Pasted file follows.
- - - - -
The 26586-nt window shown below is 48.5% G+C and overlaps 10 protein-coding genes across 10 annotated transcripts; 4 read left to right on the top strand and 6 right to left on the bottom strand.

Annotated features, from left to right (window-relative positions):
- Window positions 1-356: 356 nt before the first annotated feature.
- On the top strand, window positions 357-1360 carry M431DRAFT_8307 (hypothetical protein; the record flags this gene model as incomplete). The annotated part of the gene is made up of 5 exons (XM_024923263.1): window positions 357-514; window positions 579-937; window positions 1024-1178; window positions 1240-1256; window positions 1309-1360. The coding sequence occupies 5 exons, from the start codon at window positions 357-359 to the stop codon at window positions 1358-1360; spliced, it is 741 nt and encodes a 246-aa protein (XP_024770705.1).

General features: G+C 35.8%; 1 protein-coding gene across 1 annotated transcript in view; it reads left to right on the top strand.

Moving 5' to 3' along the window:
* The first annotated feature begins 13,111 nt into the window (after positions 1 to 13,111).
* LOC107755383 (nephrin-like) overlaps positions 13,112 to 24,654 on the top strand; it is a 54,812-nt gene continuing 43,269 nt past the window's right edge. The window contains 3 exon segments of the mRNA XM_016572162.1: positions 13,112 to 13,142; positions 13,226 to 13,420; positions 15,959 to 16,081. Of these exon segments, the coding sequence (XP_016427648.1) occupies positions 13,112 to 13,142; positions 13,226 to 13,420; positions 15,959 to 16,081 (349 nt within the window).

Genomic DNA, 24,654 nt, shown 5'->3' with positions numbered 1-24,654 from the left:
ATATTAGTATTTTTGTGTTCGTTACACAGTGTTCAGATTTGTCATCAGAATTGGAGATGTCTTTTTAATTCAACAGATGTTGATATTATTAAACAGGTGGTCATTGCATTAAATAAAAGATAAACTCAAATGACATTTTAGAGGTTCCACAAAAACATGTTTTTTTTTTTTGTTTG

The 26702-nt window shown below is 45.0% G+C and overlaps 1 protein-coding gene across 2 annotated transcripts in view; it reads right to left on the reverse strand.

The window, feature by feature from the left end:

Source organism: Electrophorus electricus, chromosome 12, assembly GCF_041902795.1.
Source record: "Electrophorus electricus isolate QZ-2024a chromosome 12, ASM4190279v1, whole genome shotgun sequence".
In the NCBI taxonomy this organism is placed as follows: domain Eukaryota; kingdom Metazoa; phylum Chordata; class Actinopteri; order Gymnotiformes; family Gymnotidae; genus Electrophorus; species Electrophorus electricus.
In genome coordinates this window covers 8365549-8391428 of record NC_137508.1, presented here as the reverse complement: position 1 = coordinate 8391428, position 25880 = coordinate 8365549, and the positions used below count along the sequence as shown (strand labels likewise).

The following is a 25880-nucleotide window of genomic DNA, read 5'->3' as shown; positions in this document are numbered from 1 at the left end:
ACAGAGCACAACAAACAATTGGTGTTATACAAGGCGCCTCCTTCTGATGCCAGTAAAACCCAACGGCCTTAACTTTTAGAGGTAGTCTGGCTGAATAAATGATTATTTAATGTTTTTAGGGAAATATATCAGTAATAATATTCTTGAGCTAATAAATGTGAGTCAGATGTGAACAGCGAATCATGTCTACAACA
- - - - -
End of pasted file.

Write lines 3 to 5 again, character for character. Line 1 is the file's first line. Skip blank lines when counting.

- Window positions 1-356: 356 nt before the first annotated feature.
- On the top strand, window positions 357-1360 carry M431DRAFT_8307 (hypothetical protein; the record flags this gene model as incomplete). The annotated part of the gene is made up of 5 exons (XM_024923263.1): window positions 357-514; window positions 579-937; window positions 1024-1178; window positions 1240-1256; window positions 1309-1360. The coding sequence occupies 5 exons, from the start codon at window positions 357-359 to the stop codon at window positions 1358-1360; spliced, it is 741 nt and encodes a 246-aa protein (XP_024770705.1).

General features: G+C 35.8%; 1 protein-coding gene across 1 annotated transcript in view; it reads left to right on the top strand.